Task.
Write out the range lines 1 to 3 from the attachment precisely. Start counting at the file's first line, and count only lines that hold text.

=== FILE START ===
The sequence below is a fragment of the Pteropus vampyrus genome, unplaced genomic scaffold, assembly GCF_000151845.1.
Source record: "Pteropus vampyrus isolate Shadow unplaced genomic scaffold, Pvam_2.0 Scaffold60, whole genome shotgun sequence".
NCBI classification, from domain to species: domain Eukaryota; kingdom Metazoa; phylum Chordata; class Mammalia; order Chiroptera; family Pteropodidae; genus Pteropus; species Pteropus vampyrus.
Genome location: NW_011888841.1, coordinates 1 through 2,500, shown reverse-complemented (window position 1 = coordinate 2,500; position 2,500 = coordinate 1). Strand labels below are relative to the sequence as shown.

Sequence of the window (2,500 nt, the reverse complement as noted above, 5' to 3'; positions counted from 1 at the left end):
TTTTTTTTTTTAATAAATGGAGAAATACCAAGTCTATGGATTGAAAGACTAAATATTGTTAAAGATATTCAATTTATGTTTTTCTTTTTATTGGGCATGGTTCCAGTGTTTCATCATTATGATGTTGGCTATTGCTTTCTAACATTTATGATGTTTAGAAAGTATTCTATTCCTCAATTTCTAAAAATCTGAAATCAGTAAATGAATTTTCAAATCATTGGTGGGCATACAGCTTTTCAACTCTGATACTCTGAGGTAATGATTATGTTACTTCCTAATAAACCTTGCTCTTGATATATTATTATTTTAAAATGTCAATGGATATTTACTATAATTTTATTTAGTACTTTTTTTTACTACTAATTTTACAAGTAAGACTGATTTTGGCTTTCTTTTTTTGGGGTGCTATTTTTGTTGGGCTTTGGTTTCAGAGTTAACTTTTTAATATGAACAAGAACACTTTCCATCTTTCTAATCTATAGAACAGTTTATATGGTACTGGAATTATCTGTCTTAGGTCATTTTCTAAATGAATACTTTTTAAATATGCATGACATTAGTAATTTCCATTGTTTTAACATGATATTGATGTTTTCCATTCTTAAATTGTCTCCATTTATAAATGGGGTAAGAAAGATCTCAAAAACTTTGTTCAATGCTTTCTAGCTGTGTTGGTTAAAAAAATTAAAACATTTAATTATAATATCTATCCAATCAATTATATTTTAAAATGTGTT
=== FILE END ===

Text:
The sequence below is a fragment of the Pteropus vampyrus genome, unplaced genomic scaffold, assembly GCF_000151845.1.
Source record: "Pteropus vampyrus isolate Shadow unplaced genomic scaffold, Pvam_2.0 Scaffold60, whole genome shotgun sequence".
NCBI classification, from domain to species: domain Eukaryota; kingdom Metazoa; phylum Chordata; class Mammalia; order Chiroptera; family Pteropodidae; genus Pteropus; species Pteropus vampyrus.